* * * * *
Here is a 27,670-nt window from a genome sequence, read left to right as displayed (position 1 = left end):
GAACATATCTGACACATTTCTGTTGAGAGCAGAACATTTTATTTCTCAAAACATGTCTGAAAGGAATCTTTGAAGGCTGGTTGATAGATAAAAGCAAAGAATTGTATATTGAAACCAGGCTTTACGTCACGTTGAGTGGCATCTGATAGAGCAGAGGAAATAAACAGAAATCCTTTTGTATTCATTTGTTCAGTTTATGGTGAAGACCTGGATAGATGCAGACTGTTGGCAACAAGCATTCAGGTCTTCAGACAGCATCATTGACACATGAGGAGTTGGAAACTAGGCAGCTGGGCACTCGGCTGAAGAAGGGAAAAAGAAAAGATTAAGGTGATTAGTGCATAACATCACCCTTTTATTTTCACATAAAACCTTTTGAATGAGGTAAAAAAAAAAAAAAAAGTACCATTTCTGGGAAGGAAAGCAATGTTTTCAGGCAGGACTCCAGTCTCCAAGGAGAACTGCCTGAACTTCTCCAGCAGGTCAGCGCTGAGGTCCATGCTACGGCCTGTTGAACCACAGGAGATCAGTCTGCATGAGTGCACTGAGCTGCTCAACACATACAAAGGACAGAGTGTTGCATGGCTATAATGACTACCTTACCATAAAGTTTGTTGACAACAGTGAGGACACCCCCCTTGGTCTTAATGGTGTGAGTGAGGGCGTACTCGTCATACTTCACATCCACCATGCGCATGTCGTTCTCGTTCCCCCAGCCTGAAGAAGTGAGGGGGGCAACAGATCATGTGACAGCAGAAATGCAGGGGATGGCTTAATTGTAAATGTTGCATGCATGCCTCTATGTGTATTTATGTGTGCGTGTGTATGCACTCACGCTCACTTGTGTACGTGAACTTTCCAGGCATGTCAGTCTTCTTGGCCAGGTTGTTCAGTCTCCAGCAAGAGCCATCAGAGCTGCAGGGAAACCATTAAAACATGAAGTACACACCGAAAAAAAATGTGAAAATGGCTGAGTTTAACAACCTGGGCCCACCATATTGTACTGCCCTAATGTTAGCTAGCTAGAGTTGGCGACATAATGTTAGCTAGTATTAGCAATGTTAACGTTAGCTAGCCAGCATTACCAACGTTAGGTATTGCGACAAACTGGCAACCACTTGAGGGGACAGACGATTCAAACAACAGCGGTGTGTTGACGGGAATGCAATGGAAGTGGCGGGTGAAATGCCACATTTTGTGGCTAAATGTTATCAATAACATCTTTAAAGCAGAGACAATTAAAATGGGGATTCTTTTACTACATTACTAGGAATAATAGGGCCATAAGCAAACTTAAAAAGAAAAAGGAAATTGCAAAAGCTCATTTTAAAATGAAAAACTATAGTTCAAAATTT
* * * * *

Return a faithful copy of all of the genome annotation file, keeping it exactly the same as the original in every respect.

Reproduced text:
Here is a 27,670-nt window from a genome sequence, read left to right as displayed (position 1 = left end):
GAACATATCTGACACATTTCTGTTGAGAGCAGAACATTTTATTTCTCAAAACATGTCTGAAAGGAATCTTTGAAGGCTGGTTGATAGATAAAAGCAAAGAATTGTATATTGAAACCAGGCTTTACGTCACGTTGAGTGGCATCTGATAGAGCAGAGGAAATAAACAGAAATCCTTTTGTATTCATTTGTTCAGTTTATGGTGAAGACCTGGATAGATGCAGACTGTTGGCAACAAGCATTCAGGTCTTCAGACAGCATCATTGACACATGAGGAGTTGGAAACTAGGCAGCTGGGCACTCGGCTGAAGAAGGGAAAAAGAAAAGATTAAGGTGATTAGTGCATAACATCACCCTTTTATTTTCACATAAAACCTTTTGAATGAGGTAAAAAAAAAAAAAAAAGTACCATTTCTGGGAAGGAAAGCAATGTTTTCAGGCAGGACTCCAGTCTCCAAGGAGAACTGCCTGAACTTCTCCAGCAGGTCAGCGCTGAGGTCCATGCTACGGCCTGTTGAACCACAGGAGATCAGTCTGCATGAGTGCACTGAGCTGCTCAACACATACAAAGGACAGAGTGTTGCATGGCTATAATGACTACCTTACCATAAAGTTTGTTGACAACAGTGAGGACACCCCCCTTGGTCTTAATGGTGTGAGTGAGGGCGTACTCGTCATACTTCACATCCACCATGCGCATGTCGTTCTCGTTCCCCCAGCCTGAAGAAGTGAGGGGGGCAACAGATCATGTGACAGCAGAAATGCAGGGGATGGCTTAATTGTAAATGTTGCATGCATGCCTCTATGTGTATTTATGTGTGCGTGTGTATGCACTCACGCTCACTTGTGTACGTGAACTTTCCAGGCATGTCAGTCTTCTTGGCCAGGTTGTTCAGTCTCCAGCAAGAGCCATCAGAGCTGCAGGGAAACCATTAAAACATGAAGTACACACCGAAAAAAAATGTGAAAATGGCTGAGTTTAACAACCTGGGCCCACCATATTGTACTGCCCTAATGTTAGCTAGCTAGAGTTGGCGACATAATGTTAGCTAGTATTAGCAATGTTAACGTTAGCTAGCCAGCATTACCAACGTTAGGTATTGCGACAAACTGGCAACCACTTGAGGGGACAGACGATTCAAACAACAGCGGTGTGTTGACGGGAATGCAATGGAAGTGGCGGGTGAAATGCCACATTTTGTGGCTAAATGTTATCAATAACATCTTTAAAGCAGAGACAATTAAAATGGGGATTCTTTTACTACATTACTAGGAATAATAGGGCCATAAGCAAACTTAAAAAGAAAAAGGAAATTGCAAAAGCTCATTTTAAAATGAAAAACTATAGTTCAAAATTT